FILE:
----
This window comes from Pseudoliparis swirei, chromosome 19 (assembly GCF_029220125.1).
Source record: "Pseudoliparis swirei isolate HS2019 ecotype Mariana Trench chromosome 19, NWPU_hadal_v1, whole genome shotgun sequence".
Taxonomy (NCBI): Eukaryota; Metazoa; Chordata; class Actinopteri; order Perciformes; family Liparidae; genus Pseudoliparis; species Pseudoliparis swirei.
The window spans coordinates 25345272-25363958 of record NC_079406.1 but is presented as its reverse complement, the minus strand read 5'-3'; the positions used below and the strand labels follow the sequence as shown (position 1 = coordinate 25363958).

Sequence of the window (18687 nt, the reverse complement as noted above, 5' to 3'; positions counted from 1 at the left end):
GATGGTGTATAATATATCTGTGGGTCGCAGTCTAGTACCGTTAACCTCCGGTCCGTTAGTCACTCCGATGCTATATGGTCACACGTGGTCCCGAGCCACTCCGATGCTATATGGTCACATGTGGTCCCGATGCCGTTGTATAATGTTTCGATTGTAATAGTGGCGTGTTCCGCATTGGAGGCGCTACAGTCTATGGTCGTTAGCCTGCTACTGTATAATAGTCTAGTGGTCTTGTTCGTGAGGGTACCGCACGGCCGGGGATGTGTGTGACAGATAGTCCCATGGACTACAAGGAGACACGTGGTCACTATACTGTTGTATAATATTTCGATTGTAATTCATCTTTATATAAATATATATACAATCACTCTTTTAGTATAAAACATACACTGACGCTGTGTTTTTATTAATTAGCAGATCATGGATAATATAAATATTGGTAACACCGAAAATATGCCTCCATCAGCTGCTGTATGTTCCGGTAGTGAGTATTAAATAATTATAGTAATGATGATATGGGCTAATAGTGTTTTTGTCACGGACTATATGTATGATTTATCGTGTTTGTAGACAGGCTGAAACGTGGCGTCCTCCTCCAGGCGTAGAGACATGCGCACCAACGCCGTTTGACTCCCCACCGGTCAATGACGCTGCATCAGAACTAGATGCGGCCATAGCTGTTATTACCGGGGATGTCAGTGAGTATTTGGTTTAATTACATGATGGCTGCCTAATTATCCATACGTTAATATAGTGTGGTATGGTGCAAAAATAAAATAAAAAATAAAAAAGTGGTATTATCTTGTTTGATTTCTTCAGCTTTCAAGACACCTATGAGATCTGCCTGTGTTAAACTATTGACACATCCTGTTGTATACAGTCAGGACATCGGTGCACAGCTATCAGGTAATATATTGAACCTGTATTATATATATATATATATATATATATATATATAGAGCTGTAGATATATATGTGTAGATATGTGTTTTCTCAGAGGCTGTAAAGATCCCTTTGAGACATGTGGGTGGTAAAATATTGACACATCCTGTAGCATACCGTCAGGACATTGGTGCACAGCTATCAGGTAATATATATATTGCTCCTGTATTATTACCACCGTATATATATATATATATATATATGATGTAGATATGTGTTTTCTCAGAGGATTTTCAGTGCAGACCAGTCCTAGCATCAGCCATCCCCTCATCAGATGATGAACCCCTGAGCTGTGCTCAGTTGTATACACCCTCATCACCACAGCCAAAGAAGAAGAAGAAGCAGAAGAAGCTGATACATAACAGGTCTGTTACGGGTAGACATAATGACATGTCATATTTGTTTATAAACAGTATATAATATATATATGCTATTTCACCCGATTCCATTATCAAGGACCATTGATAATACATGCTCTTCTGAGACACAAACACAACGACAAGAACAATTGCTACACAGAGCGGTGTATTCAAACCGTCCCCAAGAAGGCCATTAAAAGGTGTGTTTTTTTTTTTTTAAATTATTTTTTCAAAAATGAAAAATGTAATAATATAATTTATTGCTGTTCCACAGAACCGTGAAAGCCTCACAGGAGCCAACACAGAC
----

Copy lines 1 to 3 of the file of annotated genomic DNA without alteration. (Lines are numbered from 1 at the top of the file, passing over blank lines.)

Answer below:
This window comes from Pseudoliparis swirei, chromosome 19 (assembly GCF_029220125.1).
Source record: "Pseudoliparis swirei isolate HS2019 ecotype Mariana Trench chromosome 19, NWPU_hadal_v1, whole genome shotgun sequence".
Taxonomy (NCBI): Eukaryota; Metazoa; Chordata; class Actinopteri; order Perciformes; family Liparidae; genus Pseudoliparis; species Pseudoliparis swirei.